A Picky Eater?
QUESTION: My three-year-old is a very picky eater. I have a hard time getting him to eat any green vegetable at all. How can I introduce him to healthy foods when I can’t persuade him to even taste them?
ANSWER: Taking in nutrition is something every living creature must do. So why does this simple act of survival get so complex when there are children involved? Picky eaters can turn peaceful mealtimes into intense battles of will.
Converting a picky eater does not happen overnight. The goal is that they come to see the value in trying and eating a variety of foods, not that they eat a huge helping of each food tonight.
Here are some tips you can follow to lessen mealtime stress and support your child’s long-term attitude around eating.
- Give children choices When preparing a meal, lay out the vegetables you have available and let your child pick which one gets served tonight. They can even help you pick out vegetables at the store or decide which ones gets added to the shopping list.
- Serve family style When you serve meals family-style (passing around the food so each person can put some on their plates), children can also choose how much of something to serve. When children feel like they have some choice, they are more likely to try a little of everything.
- Involve children in preparing food Children love to help. Put that natural inclination to work for you in the kitchen! Children can tear lettuce for a salad, peel carrots, open packages of frozen vegetables, and/or take peas out of a pod. They are much more likely to eat something they had a hand in making. Better yet, establish a small garden. Children are fascinated by the growth process and are usually very excited to eat something they helped grow.
- Create leisurely mealtimes Sit down to eat as a family. Did you know that children who eat with their families (be it a family of two or a family of eight) are more likely to avoid risky behaviors as teenagers? When mealtimes are more about sharing, laughing, and relating – children are less likely to focus on the food that is in front of them.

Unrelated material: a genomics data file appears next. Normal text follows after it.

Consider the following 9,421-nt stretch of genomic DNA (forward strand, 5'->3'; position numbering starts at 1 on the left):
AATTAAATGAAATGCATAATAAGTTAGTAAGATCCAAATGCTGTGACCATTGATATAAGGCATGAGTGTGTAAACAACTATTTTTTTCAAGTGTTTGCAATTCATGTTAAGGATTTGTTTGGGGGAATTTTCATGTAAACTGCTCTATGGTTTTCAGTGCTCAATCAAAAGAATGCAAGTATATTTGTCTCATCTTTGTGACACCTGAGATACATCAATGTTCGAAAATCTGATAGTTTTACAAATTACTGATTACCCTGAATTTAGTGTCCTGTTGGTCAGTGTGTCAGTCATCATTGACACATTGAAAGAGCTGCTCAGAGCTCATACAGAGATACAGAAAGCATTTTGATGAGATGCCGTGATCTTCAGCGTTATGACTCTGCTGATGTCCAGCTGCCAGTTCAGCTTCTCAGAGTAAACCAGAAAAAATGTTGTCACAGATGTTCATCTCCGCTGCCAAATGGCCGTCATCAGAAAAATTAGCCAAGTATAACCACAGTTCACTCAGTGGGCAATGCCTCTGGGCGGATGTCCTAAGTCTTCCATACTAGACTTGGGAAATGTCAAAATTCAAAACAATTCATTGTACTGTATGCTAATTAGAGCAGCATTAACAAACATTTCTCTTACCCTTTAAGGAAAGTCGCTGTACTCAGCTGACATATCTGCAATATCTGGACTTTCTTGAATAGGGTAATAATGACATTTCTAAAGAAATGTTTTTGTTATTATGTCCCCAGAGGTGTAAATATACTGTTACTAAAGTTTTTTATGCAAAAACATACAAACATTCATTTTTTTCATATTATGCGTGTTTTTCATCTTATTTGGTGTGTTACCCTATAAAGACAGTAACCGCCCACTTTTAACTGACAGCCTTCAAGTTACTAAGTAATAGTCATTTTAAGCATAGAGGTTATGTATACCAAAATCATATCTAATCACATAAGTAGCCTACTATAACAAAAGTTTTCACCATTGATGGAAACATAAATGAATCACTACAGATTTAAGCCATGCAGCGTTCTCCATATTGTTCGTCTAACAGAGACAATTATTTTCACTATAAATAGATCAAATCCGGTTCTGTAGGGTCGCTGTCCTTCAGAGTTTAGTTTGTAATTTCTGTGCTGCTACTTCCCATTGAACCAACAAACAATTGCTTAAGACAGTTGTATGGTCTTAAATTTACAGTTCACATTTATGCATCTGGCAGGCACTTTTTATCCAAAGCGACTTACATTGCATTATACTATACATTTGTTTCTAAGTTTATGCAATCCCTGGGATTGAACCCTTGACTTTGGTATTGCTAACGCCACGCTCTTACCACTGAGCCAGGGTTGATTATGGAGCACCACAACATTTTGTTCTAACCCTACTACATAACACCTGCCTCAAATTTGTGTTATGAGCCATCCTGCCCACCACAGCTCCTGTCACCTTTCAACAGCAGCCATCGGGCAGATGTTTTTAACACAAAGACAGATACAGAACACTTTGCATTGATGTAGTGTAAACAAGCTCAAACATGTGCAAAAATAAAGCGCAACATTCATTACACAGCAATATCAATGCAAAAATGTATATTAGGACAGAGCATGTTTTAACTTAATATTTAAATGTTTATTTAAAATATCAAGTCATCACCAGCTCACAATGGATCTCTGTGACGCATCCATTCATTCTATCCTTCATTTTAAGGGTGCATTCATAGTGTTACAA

Family meals also allow you to model what you want to see at mealtimes. From saying “please” and “thank you” to eating the foods that are on your plate. But, little eyes are always watching and little ears are always listening. Make sure you are making healthy choices and showing how much you enjoy them.
- Avoid power struggles Ultimatums such as “you cannot leave this table until you eat everything on your plate” back you into a corner that is hard to get out of without lots of tears (sometimes on both sides of the equation). If a child refuses to eat you can say, “Ok, that is what is for dinner. I am not making anything else. If you are done, you might be hungry later.” If a child still does not want to eat, simply clear their plate and let them leave the table. You can save the food and reserve it if they’re hungry later. Or, remind them they made a choice to not eat and make sure there is a big breakfast waiting for them in the morning.
If you are worried your child isn’t getting adequate nutrition, consult your doctor. He or she can make sure your child is on track and maybe provide a vitamin to ensure all dietary needs are being met.
- Provide variety Even the pickiest of eaters have foods they like. When preparing meals include some of these foods – especially if you are serving a food you know may be problematic. Establish the rule that a little of everything must go on the plate and be tried, but at least you and your child know there is something they like for each meal.
Children have very small stomachs. An appropriate serving size is generally a tablespoon per year of age. To ensure a healthy diet, make sure you are offering healthy choices so your child doesn’t fill up on empty calories. Remember, along with most tricky parenting phases, this too shall pass. Take a deep breath and focus on the fact that in a few years you’ll have a teenager that will always complain that there is nothing at all to eat in the house.